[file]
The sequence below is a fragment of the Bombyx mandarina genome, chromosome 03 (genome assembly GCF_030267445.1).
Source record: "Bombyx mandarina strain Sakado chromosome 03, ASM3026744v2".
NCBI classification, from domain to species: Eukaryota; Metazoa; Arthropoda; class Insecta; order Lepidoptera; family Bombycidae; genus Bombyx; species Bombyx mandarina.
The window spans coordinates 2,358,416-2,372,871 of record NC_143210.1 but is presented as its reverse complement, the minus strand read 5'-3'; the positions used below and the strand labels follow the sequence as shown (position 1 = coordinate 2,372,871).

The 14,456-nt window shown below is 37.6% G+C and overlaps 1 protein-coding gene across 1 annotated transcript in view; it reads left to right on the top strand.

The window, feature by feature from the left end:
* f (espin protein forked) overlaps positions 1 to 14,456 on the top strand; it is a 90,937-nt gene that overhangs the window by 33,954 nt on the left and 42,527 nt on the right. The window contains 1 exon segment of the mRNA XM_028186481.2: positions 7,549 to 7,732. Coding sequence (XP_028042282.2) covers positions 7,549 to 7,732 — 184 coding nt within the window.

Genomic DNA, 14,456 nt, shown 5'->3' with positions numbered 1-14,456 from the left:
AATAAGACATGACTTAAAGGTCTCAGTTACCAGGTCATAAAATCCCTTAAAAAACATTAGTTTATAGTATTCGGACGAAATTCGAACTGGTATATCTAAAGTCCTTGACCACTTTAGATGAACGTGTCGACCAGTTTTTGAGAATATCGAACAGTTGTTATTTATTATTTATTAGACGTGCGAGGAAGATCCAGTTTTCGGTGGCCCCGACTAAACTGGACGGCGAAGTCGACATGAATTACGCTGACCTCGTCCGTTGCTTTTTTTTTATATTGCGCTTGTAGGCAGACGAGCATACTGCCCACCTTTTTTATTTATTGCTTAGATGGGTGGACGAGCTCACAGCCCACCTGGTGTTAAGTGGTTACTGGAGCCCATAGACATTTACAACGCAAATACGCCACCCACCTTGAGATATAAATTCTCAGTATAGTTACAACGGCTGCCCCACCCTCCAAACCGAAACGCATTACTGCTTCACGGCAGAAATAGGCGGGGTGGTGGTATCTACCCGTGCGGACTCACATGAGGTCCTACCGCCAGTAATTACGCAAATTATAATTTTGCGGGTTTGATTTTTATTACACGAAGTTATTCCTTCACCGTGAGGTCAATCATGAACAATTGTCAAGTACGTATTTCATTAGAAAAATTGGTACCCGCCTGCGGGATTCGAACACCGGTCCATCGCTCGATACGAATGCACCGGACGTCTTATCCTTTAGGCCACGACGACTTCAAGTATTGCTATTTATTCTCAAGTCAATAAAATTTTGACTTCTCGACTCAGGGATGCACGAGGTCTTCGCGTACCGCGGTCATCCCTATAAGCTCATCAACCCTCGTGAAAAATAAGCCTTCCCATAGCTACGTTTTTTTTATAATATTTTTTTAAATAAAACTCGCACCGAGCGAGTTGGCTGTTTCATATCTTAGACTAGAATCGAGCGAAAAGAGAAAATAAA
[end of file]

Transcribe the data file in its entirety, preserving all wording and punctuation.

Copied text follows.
The sequence below is a fragment of the Bombyx mandarina genome, chromosome 03 (genome assembly GCF_030267445.1).
Source record: "Bombyx mandarina strain Sakado chromosome 03, ASM3026744v2".
NCBI classification, from domain to species: Eukaryota; Metazoa; Arthropoda; class Insecta; order Lepidoptera; family Bombycidae; genus Bombyx; species Bombyx mandarina.
The window spans coordinates 2,358,416-2,372,871 of record NC_143210.1 but is presented as its reverse complement, the minus strand read 5'-3'; the positions used below and the strand labels follow the sequence as shown (position 1 = coordinate 2,372,871).

The 14,456-nt window shown below is 37.6% G+C and overlaps 1 protein-coding gene across 1 annotated transcript in view; it reads left to right on the top strand.

The window, feature by feature from the left end:
* f (espin protein forked) overlaps positions 1 to 14,456 on the top strand; it is a 90,937-nt gene that overhangs the window by 33,954 nt on the left and 42,527 nt on the right. The window contains 1 exon segment of the mRNA XM_028186481.2: positions 7,549 to 7,732. Coding sequence (XP_028042282.2) covers positions 7,549 to 7,732 — 184 coding nt within the window.

Genomic DNA, 14,456 nt, shown 5'->3' with positions numbered 1-14,456 from the left:
AATAAGACATGACTTAAAGGTCTCAGTTACCAGGTCATAAAATCCCTTAAAAAACATTAGTTTATAGTATTCGGACGAAATTCGAACTGGTATATCTAAAGTCCTTGACCACTTTAGATGAACGTGTCGACCAGTTTTTGAGAATATCGAACAGTTGTTATTTATTATTTATTAGACGTGCGAGGAAGATCCAGTTTTCGGTGGCCCCGACTAAACTGGACGGCGAAGTCGACATGAATTACGCTGACCTCGTCCGTTGCTTTTTTTTTATATTGCGCTTGTAGGCAGACGAGCATACTGCCCACCTTTTTTATTTATTGCTTAGATGGGTGGACGAGCTCACAGCCCACCTGGTGTTAAGTGGTTACTGGAGCCCATAGACATTTACAACGCAAATACGCCACCCACCTTGAGATATAAATTCTCAGTATAGTTACAACGGCTGCCCCACCCTCCAAACCGAAACGCATTACTGCTTCACGGCAGAAATAGGCGGGGTGGTGGTATCTACCCGTGCGGACTCACATGAGGTCCTACCGCCAGTAATTACGCAAATTATAATTTTGCGGGTTTGATTTTTATTACACGAAGTTATTCCTTCACCGTGAGGTCAATCATGAACAATTGTCAAGTACGTATTTCATTAGAAAAATTGGTACCCGCCTGCGGGATTCGAACACCGGTCCATCGCTCGATACGAATGCACCGGACGTCTTATCCTTTAGGCCACGACGACTTCAAGTATTGCTATTTATTCTCAAGTCAATAAAATTTTGACTTCTCGACTCAGGGATGCACGAGGTCTTCGCGTACCGCGGTCATCCCTATAAGCTCATCAACCCTCGTGAAAAATAAGCCTTCCCATAGCTACGTTTTTTTTATAATATTTTTTTAAATAAAACTCGCACCGAGCGAGTTGGCTGTTTCATATCTTAGACTAGAATCGAGCGAAAAGAGAAAATAAA